Some of the items found during the excavations were displayed as part of a First Contacts exhibit at the University of Minnesota’s Bell Museum in 2011. Items included knives, rings, trading beads, and other artifacts that had been retrieved from the site.

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© Minnesota Historical Society
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Allard, Amélie. "Communities on the Move: Practice and Mobility in the Late Eighteenth-Century Western Great Lakes Fur Trade." PhD diss., University of Minnesota, 2016.

Birk, Douglas A. “A Preliminary Study of the Little Round Hill Site, Old Wadena Park, Wadena County, Minnesota. Institute for Minnesota Archaeology.” Reports of Investigation no. 214, 1992.

Hayes, Katherine. 2014 Results of Survey and Excavation of the Little Round Hill (2WD16) and Cadotte Post (21WD17) Sites in Wadena County, Minnesota: A View of the Fur Trade in the Late Eighteenth Century. Report prepared for the Wadena County Historical Society.

Old Wadena Historic District. Minnesota National Register Properties Database. Minnesota Historical Society.
http://www.mnhs.org/nrhp

Warren, William W. History of the Ojibway People. St. Paul: Minnesota Historical Society Press, 1984 [1885].

Zeik, Susan, and Douglas George. "National Register of Historic Places Inventory – Nomination Form: Old Wadena Site." National Park Service, April 20, 1973.

Related Images

Site map of Little Round Hill, 1992.
Site map of Little Round Hill, 1992.
Site map of Little Round Hill, 2104.
Site map of Little Round Hill, 2104.
Sketch showing the approximate boundaries of the contested zone between the Ojibwe and the Dakota in the late 1700s.
Sketch showing the approximate boundaries of the contested zone between the Ojibwe and the Dakota in the late 1700s.
Color image of artifacts metal detected by a relic collector prior to 1972 and identified as an iron ferule, a piece of fire steel, a rosehead nail, a fragment from the bottom of a kettle, and an axe head.
Color image of artifacts metal detected by a relic collector prior to 1972 and identified as an iron ferule, a piece of fire steel, a rosehead nail, a fragment from the bottom of a kettle, and an axe head.
Color image of four small beads from 2009 excavation and one larger bead from 2010.
Color image of four small beads from 2009 excavation and one larger bead from 2010.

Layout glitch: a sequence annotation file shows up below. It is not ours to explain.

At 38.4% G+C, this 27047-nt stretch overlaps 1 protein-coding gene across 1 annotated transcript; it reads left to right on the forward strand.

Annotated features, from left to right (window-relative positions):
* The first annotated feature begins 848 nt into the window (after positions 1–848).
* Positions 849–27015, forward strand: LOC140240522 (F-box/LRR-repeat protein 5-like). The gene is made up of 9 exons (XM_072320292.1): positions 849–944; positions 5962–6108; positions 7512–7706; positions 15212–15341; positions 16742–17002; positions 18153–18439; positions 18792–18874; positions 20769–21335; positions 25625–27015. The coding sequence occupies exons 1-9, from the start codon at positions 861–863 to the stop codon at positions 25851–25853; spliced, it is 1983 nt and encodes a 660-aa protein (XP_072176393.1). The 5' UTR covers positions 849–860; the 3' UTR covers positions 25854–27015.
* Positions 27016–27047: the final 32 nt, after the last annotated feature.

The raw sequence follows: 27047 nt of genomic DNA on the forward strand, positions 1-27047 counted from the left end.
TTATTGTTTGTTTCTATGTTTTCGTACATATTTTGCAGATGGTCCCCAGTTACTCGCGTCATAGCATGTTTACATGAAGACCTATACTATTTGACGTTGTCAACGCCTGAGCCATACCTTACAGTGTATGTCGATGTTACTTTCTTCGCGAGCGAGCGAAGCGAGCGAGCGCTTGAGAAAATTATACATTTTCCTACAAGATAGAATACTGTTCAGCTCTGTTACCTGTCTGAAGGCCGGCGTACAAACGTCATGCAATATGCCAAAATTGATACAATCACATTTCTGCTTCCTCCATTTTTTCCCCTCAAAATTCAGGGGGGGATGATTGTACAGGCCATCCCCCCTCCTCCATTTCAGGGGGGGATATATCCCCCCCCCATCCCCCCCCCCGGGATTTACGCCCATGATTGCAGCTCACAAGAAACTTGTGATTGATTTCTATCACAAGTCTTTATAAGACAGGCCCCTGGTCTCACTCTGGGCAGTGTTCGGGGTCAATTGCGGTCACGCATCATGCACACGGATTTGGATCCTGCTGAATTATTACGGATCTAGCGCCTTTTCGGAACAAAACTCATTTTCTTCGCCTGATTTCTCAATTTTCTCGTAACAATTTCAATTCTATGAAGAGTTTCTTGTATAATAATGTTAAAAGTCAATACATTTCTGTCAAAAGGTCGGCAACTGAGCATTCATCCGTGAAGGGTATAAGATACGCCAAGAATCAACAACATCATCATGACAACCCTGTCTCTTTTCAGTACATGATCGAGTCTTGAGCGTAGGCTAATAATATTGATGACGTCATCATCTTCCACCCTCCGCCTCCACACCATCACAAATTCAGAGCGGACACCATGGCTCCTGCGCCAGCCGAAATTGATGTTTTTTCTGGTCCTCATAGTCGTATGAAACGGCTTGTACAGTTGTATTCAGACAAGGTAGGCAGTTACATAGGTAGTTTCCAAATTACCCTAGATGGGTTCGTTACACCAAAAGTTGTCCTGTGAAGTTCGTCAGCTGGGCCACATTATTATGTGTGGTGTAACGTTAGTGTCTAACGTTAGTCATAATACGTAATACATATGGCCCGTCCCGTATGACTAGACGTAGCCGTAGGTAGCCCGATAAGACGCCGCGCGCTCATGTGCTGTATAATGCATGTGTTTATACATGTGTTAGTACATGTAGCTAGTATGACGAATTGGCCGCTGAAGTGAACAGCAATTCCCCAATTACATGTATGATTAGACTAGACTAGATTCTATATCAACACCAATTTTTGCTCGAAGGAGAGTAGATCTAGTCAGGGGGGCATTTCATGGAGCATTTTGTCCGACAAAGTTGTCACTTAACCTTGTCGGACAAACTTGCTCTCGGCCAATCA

Turning Point

Working for the Institute for Minnesota Archaeology, Douglas Birk returns to Little Round Hill in 1991 and 1992 to conduct a field study of the site and determine its potential for more intensive archaeological study.

Chronology

1783

A French fur trader known to the Ojibwe as Awashtoyaa (the blacksmith) builds a trading house at the confluence of the Crow Wing and Partridge Rivers.

1852

Historian William Warren records an Ojibwe oral tradition about a battle that took place at Awashtoyaa’s trading fort.

1968

Wadena County acquires the property known as the "Old Wadena Historic District."

Prior to 1972

A relic hunter using a metal detector removes several artifacts from the site.

1972

Archaeologist Douglas Birk visits the site to survey it for the state historical society as a potential National Register property in the Mississippi Headwaters Region.

1973

The "Old Wadena Historic District" is listed on the National Register of Historic Places for having state-level significance in the themes of agriculture, non-aboriginal archaeology, and transportation.

1991

Working for the Institute for Minnesota Archaeology, Birk returns with members of the Wadena County Historical Society and local newspaper reporters to survey the site.

1992

Birk concludes a field study of the site that includes mapping of visible features and a field excavation to recover a sample of artifacts to determine its potential for more intensive archaeological study and interpretation in the future.

2009 and 2010

Surveys and excavations are conducted by Dr. Katherine Hayes with students from the University of Minnesota.

2011

The University of Minnesota’s Bell Museum displays artifacts excavated from Little Round Hill, including knives, rings, and trading beads, as part of its First Contacts exhibit.